Samuel Richardson Quotes
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Handsome husbands often make a wife's heart ache.
Sorrow makes an ugly face odious.
Spiritual pride is the most dangerous and the most arrogant of all sorts of pride.
'Passion' a word which involves so many feelings. I feel it when we touch; I feel it when we kiss; I feel it when I look at you. For you are my passion; my one true love.
That dangerous but too commonly received notion, that a reformed rake makes the best husband.
Where words are restrained, the eyes often talk a great deal.
To what a bad choice is many a worthy woman betrayed, by that false and inconsiderate notion, That a reformed rake makes the best husband!
Great allowances ought to be made for the petulance of persons labouring under ill-health.
Honeymoon lasts not nowadays above a fortnight.
Every one, more or less, loves Power, yet those who most wish for it are seldom the fittest to be trusted with it.
To be a clergyman, and all that is compassionate and virtuous, ought to be the same thing.
Necessity may well be called the mother of invention but calamity is the test of integrity.
It is better to be thought perverse than insincere.
Parents sometimes make not those allowances for youth, which, when young, they wished to be made for themselves.
A good man, though he will value his own countrymen, yet will think as highly of the worthy men of every nation under the sun.
For the human mind is seldom at stay: If you do not grow better, you will most undoubtedly grow worse.
Friendship is the perfection of love, and superior to love; it is love purified, exalted, proved by experience and a consent of minds. Love, Madam, may, and love does, often stop short of friendship.
I have my choice: who can wish for more? Free will enables us to do everything well while imposition makes a light burden heavy.
An honest heart is not to be trusted with itself in bad company.
People of little understanding are most apt to be angry when their sense is called into question.
If the education and studies of children were suited to their inclinations and capacities, many would be made useful members of society that otherwise would make no figure in it.
Love will draw an elephant through a key-hole.
Women are so much in love with compliments that rather than want them, they will compliment one another, yet mean no more by it than the men do.
A beautiful woman must expect to be more accountable for her steps, than one less attractive.
Air and manners are more expressive than words.
What pleasure can those over-happy persons know, who, from their affluence and luxury, always eat before they are hungry and drink before they are thirsty?
Humility is a grace that shines in a high condition but cannot, equally, in a low one because a person in the latter is already, perhaps, too much humbled.
It is but shaping the bribe to the taste, and every one has his price.
Love gratified is love satisfied, and love satisfied is indifference begun.
The wisest among us is a fool in some things.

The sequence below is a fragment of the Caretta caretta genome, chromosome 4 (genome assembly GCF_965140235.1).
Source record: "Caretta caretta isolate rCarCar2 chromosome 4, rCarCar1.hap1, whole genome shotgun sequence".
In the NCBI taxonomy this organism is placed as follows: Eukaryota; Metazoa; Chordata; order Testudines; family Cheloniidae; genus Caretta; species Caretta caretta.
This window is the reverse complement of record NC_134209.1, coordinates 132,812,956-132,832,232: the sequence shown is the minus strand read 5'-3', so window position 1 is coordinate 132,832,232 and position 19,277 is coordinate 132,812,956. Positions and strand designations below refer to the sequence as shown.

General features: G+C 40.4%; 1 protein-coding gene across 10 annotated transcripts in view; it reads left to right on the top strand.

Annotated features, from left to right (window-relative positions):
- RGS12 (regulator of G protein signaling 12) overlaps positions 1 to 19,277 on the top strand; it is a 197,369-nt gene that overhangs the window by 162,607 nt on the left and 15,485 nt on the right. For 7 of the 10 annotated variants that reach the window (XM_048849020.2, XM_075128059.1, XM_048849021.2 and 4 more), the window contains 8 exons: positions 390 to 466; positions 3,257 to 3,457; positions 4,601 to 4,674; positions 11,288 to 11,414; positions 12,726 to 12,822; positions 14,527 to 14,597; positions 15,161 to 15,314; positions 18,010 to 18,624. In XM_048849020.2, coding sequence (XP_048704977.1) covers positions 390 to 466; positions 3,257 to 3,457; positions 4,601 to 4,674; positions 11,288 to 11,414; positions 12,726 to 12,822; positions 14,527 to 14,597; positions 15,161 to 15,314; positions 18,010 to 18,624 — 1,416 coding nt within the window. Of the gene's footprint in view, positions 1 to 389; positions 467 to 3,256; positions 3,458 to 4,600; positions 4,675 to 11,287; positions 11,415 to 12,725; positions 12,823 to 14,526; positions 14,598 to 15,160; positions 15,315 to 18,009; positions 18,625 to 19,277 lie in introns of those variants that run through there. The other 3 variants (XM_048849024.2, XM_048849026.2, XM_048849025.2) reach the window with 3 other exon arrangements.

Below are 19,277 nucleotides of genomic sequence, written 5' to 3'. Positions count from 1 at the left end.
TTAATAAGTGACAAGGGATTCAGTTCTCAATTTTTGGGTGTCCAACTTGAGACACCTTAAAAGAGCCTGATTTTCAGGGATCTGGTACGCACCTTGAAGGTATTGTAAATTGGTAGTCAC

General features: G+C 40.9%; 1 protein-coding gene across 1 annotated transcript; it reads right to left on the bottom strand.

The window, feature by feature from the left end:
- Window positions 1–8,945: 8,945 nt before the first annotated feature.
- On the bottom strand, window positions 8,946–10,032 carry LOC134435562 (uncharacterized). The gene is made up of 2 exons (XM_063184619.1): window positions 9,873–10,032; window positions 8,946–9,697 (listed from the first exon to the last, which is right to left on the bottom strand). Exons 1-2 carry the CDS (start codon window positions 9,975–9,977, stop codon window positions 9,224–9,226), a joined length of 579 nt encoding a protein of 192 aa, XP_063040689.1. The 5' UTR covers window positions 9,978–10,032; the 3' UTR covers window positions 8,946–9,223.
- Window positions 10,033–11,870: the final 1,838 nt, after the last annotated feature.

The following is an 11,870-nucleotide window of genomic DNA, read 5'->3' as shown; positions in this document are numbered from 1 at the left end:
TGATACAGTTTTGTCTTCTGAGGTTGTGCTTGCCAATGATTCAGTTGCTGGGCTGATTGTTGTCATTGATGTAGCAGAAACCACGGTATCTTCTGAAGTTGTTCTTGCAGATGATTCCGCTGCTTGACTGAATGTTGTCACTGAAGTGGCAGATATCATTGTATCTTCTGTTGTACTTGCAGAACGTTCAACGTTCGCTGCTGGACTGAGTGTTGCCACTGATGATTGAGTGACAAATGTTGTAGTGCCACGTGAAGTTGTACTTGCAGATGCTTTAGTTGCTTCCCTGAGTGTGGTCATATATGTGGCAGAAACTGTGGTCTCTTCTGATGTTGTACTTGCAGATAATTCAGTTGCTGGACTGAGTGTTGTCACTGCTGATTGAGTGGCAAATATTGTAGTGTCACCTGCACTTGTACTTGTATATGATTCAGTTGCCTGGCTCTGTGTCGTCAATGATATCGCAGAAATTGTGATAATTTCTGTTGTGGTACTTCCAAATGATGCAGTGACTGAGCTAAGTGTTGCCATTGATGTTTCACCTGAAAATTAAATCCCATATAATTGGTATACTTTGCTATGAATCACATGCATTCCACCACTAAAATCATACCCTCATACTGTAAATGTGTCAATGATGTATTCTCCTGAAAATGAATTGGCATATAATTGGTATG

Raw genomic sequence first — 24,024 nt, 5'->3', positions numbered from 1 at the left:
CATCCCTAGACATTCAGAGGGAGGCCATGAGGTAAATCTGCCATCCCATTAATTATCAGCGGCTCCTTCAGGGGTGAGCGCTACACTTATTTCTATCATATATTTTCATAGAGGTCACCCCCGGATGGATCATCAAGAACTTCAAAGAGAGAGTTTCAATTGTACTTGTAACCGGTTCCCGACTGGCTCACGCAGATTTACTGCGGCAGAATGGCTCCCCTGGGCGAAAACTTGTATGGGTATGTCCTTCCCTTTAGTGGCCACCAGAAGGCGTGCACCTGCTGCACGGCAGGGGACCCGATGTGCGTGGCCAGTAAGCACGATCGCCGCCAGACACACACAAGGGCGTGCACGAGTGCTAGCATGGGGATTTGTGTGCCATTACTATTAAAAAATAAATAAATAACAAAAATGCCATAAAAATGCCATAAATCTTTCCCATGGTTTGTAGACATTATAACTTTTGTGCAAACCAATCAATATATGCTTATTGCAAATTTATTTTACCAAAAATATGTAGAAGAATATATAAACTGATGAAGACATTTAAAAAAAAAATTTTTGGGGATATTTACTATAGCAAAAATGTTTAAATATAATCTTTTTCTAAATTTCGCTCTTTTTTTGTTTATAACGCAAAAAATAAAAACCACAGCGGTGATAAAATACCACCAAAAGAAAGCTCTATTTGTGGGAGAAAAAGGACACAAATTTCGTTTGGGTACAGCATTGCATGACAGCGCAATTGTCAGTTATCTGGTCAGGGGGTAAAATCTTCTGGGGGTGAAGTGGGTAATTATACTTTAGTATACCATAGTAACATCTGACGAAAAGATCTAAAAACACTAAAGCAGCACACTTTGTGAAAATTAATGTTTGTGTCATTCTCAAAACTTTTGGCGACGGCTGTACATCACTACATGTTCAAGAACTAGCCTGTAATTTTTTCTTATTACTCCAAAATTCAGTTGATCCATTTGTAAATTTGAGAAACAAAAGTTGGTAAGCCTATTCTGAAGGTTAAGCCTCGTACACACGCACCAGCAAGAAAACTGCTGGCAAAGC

Marriage is the highest state of friendship. If happy, it lessens our cares by dividing them, at the same time that it doubles our pleasures by mutual participation.
A widow's refusal of a lover is seldom so explicit as to exclude hope.
The little words in the Republic of Letters, like the little folks in a nation, are the most useful and significant.
Nothing in human nature is so God-like as the disposition to do good to our fellow-creatures.
What we want to tell, we wish our friend to have curiosity to hear.
Smatterers in learning are the most opinionated.
The companion of an evening, and the companion for life, require very different qualifications.
Men will bear many things from a kept mistress, which they would not bear from a wife.
As a child is indulged or checked in its early follies, a ground is generally laid for the happiness or misery of the future man.
Quantity in diet is more to be regarded than quality. A full meal is a great enemy both to study and industry.
The mind can be but full. It will be as much filled with a small disagreeable occurrence, having no other, as with a large one.
Honesty is good sense, politeness, amiableness,--all in one.
It is much easier to find fault with others, than to be faultless ourselves.
The World, thinking itself affronted by superior merit, takes delight to bring it down to its own level.
Vast is the field of Science... the more a man knows, the more he will find he has to know.
Friendly satire may be compared to a fine lancet, which gently breathes a vein for health's sake.
All human excellence is but comparative — there are persons who excel us, as much as we fancy we excel the meanest.
Those who can least bear a jest upon themselves, will be most diverted with one passed on others.
Women are sometimes drawn in to believe against probability by the unwillingness they have to doubt their own merit.
The difference in the education of men and women must give the former great advantages over the latter, even where geniuses are equal.